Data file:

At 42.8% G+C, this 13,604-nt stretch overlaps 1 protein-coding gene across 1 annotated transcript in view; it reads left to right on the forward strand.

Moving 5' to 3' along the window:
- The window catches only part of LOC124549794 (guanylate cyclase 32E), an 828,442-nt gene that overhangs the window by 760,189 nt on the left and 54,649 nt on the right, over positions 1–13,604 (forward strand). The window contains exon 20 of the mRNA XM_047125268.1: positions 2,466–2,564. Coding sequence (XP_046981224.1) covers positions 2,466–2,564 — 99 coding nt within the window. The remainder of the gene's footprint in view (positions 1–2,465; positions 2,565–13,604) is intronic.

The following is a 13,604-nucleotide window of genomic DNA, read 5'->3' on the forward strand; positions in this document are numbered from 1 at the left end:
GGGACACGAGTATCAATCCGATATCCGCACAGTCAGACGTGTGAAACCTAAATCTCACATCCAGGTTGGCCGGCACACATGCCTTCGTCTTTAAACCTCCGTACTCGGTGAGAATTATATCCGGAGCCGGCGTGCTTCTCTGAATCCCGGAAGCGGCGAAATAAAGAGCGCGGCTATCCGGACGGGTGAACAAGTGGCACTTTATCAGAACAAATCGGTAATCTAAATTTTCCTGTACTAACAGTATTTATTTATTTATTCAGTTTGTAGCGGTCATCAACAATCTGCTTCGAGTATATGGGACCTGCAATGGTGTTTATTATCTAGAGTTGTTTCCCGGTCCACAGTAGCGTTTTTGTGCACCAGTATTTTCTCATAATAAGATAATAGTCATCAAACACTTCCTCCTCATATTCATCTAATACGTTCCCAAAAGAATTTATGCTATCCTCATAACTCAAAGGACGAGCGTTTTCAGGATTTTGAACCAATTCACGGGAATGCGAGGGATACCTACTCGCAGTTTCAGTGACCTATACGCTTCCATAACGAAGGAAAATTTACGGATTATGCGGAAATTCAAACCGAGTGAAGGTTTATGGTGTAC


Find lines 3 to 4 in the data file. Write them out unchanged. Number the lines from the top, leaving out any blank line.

- The window catches only part of LOC124549794 (guanylate cyclase 32E), an 828,442-nt gene that overhangs the window by 760,189 nt on the left and 54,649 nt on the right, over positions 1–13,604 (forward strand). The window contains exon 20 of the mRNA XM_047125268.1: positions 2,466–2,564. Coding sequence (XP_046981224.1) covers positions 2,466–2,564 — 99 coding nt within the window. The remainder of the gene's footprint in view (positions 1–2,465; positions 2,565–13,604) is intronic.

The following is a 13,604-nucleotide window of genomic DNA, read 5'->3' on the forward strand; positions in this document are numbered from 1 at the left end: